Database DevOps

DevOps has been a standard practice in modern software development lately. By definition, DevOps is a set of practices that breaks the silos between the Dev and Ops team, intending to deliver features and updates faster.

While the application DevOps has been a considerable success, database implementation/deployment is often seen as a big hurdle. It is because the DBA team traditionally handles database implementation either partially or entirely manually. This practice will also be prone to mistakes or inconsistencies and time-consuming.

The concept of database DevOps has been around for years. However, the ability to automate tasks has been more complex for the database than for application development.

These are some steps that will be commonly found when moving ahead with Database DevOps:

  • Store SQL code in source control - as for the application DevOps, storing database code in the source control is the foundation on which all other operations are based.
  • Launch CI and unit testing - the deployment operations can be incorporated into the same CI pipelines used for application deployment.
  • Generate SQL deployment script (artifact) - the CI pipeline produces an artifact that includes the deployment script necessary to update the applicable database objects and static data. 
  • Apply deployment script to staging - at this point, the artifact is deployed against a staging database that is ideally an exact copy of the production database. Here DBAs can verify and confirm the changes to ensure the staging database is production-ready. If necessary, they can also make additional changes.
  • Apply the final artifact to the production database

These are the top challenges for Database DevOps:

  • Data persistence - Continuous deployment is more complex for databases. For a data store to be considered persistent, it must write to non-volatile storage. If the new feature in your application requires a schema change, for example, you’ve got to migrate the data to a new structure. It can only be done quickly if you have the right tools and processes in place.
  • Testing Data - Using production data ensures that your code and data work together as intended. But most developers can’t (and shouldn’t) use production data. At least, not before it’s encrypted or masked.
  • Tools - There are excellent tools available to help make the integration of a DevOps process easier. Unfortunately, it’s gotten to the point where there are so many tools that it gets challenging to keep them straight and ensure that they play well with each other and are future-proof. Adding a new tool over here can break something else over there.
  • People - People are arguably the most significant challenge here. Requiring the DBAs to follow a new deployment process is easier said than done. After all, DevOps is about changing the culture. Everybody needs to understand the main goals and put up their ego to make them a reality.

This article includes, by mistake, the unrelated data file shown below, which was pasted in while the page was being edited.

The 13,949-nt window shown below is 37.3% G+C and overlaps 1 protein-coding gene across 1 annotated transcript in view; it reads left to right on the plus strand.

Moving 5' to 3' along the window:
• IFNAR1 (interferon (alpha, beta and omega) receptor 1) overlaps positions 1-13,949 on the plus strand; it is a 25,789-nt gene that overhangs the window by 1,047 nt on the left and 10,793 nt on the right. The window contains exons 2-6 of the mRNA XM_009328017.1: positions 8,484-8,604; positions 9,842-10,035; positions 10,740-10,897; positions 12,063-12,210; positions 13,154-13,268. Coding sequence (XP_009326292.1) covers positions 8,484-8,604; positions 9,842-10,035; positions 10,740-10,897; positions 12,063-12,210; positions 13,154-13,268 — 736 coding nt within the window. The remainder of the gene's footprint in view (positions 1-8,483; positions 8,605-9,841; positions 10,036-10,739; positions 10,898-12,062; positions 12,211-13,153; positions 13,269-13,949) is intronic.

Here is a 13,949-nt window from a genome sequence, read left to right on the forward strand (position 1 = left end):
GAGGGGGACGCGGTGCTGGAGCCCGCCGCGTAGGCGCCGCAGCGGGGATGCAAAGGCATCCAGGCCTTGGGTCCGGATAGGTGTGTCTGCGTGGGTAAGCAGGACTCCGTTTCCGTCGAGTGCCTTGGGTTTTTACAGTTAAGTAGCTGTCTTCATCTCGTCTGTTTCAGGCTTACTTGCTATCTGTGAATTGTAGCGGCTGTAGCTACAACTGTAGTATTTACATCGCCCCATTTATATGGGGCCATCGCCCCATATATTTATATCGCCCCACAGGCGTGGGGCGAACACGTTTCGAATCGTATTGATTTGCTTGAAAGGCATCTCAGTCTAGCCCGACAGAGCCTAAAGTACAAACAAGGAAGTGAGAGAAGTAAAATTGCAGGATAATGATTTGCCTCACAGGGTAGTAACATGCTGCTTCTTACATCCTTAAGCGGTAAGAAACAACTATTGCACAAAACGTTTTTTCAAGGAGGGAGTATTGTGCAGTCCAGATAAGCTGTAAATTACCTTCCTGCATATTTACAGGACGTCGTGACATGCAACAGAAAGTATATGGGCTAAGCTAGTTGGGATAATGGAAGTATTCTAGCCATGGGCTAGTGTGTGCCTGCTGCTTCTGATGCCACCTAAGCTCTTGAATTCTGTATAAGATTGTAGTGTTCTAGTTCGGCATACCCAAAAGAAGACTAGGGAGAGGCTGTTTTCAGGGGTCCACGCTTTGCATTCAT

How can we overcome the challenges so we can get the benefit of Database DevOps?

  • Think big, but start small - It’s best to start small to overcome the fear factor of change. Find or create small multi-functional teams and put them in charge of a small release. Have the team do it the old way, then refine it for improvement.
  • Intelligent and self-serve data provisioning - The self-service data provisioning tools can help IT admins avoid data breaches and noncompliance issues. It’s because it prevents developers from accessing systems they shouldn’t or taking data somewhere that isn’t permitted.
  • Intelligent database automation - It is possible to put the database into source control and treat database changes similarly to application changes. There are a few additional considerations, like adding a migration script to enable existing data to fit in any changed schema. When continuous integration of database changes happens along with the application code, you speed up your application delivery by orders of magnitude. 
  • New roles in supporting the process - Implementing an entirely new way of approaching application releases requires a new way of defining roles, but many teams overlook this step. There is no one-size-fits-all in figuring out which roles are needed for your specific application and industry. It requires a lot of trial and error to figure out what works and what doesn’t.
  • Practice empathy - Change isn’t easy. It may seem counterintuitive when trying to deliver results faster, but it’s essential to take time to listen and empathize with everyone on the team.

One thing to remember is that DevOps is not a one-size-fits-all solution to application delivery, nor is it meant to be a developer-first strategy that leaves DBAs and IT administrators behind. All roles need to work together to implement an application delivery strategy that considers all participants’ needs, with the goal of delivering the best applications possible as efficiently as possible in the shortest amount of time. Anything less and your database DevOps efforts are destined to fail.


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